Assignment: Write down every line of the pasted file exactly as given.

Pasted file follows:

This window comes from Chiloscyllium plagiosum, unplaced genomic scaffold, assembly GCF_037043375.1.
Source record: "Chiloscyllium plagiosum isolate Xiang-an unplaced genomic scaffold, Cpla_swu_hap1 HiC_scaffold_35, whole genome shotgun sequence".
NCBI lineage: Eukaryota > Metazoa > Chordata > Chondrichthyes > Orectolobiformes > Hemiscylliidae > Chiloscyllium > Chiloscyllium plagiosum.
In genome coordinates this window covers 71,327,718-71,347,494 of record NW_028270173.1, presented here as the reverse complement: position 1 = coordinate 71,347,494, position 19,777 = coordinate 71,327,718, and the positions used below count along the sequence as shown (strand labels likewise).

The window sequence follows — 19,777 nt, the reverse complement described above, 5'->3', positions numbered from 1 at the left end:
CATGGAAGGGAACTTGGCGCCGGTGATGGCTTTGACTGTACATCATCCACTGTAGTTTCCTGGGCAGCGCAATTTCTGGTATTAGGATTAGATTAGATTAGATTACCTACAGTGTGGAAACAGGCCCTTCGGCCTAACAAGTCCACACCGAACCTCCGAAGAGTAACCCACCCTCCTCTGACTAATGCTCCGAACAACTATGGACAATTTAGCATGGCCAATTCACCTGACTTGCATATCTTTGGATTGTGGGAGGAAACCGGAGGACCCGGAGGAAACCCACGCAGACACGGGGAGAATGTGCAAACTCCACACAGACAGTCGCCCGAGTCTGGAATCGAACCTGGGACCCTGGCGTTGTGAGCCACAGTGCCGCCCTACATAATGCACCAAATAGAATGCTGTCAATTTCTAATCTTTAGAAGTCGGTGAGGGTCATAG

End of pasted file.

This window comes from Chiloscyllium plagiosum, unplaced genomic scaffold, assembly GCF_037043375.1.
Source record: "Chiloscyllium plagiosum isolate Xiang-an unplaced genomic scaffold, Cpla_swu_hap1 HiC_scaffold_35, whole genome shotgun sequence".
NCBI lineage: Eukaryota > Metazoa > Chordata > Chondrichthyes > Orectolobiformes > Hemiscylliidae > Chiloscyllium > Chiloscyllium plagiosum.
In genome coordinates this window covers 71,327,718-71,347,494 of record NW_028270173.1, presented here as the reverse complement: position 1 = coordinate 71,347,494, position 19,777 = coordinate 71,327,718, and the positions used below count along the sequence as shown (strand labels likewise).

The window sequence follows — 19,777 nt, the reverse complement described above, 5'->3', positions numbered from 1 at the left end:
CATGGAAGGGAACTTGGCGCCGGTGATGGCTTTGACTGTACATCATCCACTGTAGTTTCCTGGGCAGCGCAATTTCTGGTATTAGGATTAGATTAGATTAGATTACCTACAGTGTGGAAACAGGCCCTTCGGCCTAACAAGTCCACACCGAACCTCCGAAGAGTAACCCACCCTCCTCTGACTAATGCTCCGAACAACTATGGACAATTTAGCATGGCCAATTCACCTGACTTGCATATCTTTGGATTGTGGGAGGAAACCGGAGGACCCGGAGGAAACCCACGCAGACACGGGGAGAATGTGCAAACTCCACACAGACAGTCGCCCGAGTCTGGAATCGAACCTGGGACCCTGGCGTTGTGAGCCACAGTGCCGCCCTACATAATGCACCAAATAGAATGCTGTCAATTTCTAATCTTTAGAAGTCGGTGAGGGTCATAG